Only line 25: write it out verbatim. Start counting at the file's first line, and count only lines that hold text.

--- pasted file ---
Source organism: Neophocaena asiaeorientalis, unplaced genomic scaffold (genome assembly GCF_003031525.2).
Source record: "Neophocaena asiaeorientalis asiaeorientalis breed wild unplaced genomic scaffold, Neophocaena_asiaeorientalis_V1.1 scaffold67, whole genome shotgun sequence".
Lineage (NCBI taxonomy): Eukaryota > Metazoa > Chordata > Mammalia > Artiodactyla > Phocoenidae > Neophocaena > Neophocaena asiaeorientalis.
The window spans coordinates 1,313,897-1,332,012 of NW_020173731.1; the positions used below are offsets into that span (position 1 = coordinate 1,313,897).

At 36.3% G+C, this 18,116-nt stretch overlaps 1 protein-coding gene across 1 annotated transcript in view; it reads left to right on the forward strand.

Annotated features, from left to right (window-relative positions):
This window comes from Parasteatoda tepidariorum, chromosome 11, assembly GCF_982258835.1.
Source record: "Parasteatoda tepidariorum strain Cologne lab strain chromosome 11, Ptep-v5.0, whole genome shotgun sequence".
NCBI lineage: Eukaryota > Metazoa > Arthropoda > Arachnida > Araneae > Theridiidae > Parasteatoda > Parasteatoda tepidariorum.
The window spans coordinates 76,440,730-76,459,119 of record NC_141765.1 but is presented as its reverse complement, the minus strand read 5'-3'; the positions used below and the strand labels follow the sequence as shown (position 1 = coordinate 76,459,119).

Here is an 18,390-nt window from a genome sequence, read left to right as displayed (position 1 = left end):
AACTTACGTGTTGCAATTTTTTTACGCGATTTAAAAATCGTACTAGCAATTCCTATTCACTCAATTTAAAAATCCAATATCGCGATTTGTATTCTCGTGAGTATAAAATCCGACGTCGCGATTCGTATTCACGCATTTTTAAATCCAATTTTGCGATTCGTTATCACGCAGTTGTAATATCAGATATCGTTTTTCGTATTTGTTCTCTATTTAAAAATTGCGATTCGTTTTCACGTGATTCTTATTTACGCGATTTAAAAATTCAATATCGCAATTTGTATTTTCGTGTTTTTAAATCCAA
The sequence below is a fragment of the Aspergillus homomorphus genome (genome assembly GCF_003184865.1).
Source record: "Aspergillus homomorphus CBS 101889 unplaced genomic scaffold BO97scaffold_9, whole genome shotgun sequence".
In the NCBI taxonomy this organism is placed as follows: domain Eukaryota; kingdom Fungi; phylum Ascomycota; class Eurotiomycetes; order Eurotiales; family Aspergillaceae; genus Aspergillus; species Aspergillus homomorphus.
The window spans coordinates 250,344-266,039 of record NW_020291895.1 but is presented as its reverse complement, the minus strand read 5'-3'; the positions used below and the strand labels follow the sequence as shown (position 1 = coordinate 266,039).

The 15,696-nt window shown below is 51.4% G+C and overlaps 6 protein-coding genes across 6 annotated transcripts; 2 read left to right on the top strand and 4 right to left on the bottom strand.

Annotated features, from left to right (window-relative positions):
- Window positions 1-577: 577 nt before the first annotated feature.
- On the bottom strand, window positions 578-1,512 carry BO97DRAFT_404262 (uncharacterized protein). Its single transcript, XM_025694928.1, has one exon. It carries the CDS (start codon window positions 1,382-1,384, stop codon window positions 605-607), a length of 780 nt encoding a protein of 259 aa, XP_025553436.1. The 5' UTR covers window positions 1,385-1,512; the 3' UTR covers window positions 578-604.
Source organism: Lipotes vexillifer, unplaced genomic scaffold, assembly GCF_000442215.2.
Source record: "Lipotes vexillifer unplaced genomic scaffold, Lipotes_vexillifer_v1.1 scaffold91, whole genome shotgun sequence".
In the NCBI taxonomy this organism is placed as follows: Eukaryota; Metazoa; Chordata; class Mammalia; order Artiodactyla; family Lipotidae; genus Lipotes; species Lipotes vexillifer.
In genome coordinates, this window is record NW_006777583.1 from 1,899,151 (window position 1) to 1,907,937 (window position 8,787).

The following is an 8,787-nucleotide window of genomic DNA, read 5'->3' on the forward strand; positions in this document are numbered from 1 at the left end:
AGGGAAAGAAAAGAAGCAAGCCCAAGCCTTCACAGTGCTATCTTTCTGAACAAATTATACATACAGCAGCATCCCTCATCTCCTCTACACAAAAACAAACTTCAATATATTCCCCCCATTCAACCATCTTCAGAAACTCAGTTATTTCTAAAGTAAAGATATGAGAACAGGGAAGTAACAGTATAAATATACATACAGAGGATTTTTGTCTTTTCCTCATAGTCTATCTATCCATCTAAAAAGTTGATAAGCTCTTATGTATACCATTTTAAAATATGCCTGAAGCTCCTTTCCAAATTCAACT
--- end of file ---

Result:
The following is an 8,787-nucleotide window of genomic DNA, read 5'->3' on the forward strand; positions in this document are numbered from 1 at the left end: